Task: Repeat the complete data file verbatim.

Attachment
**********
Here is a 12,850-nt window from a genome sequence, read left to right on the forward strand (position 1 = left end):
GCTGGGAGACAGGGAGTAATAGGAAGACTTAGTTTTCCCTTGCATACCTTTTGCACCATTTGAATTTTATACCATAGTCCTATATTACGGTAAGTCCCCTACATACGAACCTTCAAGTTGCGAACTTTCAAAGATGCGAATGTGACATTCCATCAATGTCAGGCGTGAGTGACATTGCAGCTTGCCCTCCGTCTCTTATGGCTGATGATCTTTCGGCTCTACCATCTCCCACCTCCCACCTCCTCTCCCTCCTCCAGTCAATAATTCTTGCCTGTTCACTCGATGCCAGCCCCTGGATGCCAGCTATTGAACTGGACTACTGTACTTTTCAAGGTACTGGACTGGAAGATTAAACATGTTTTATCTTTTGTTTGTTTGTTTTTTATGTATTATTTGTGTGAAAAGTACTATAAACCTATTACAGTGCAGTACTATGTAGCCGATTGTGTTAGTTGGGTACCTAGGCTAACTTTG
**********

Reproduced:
Here is a 12,850-nt window from a genome sequence, read left to right on the forward strand (position 1 = left end):
GCTGGGAGACAGGGAGTAATAGGAAGACTTAGTTTTCCCTTGCATACCTTTTGCACCATTTGAATTTTATACCATAGTCCTATATTACGGTAAGTCCCCTACATACGAACCTTCAAGTTGCGAACTTTCAAAGATGCGAATGTGACATTCCATCAATGTCAGGCGTGAGTGACATTGCAGCTTGCCCTCCGTCTCTTATGGCTGATGATCTTTCGGCTCTACCATCTCCCACCTCCCACCTCCTCTCCCTCCTCCAGTCAATAATTCTTGCCTGTTCACTCGATGCCAGCCCCTGGATGCCAGCTATTGAACTGGACTACTGTACTTTTCAAGGTACTGGACTGGAAGATTAAACATGTTTTATCTTTTGTTTGTTTGTTTTTTATGTATTATTTGTGTGAAAAGTACTATAAACCTATTACAGTGCAGTACTATGTAGCCGATTGTGTTAGTTGGGTACCTAGGCTAACTTTG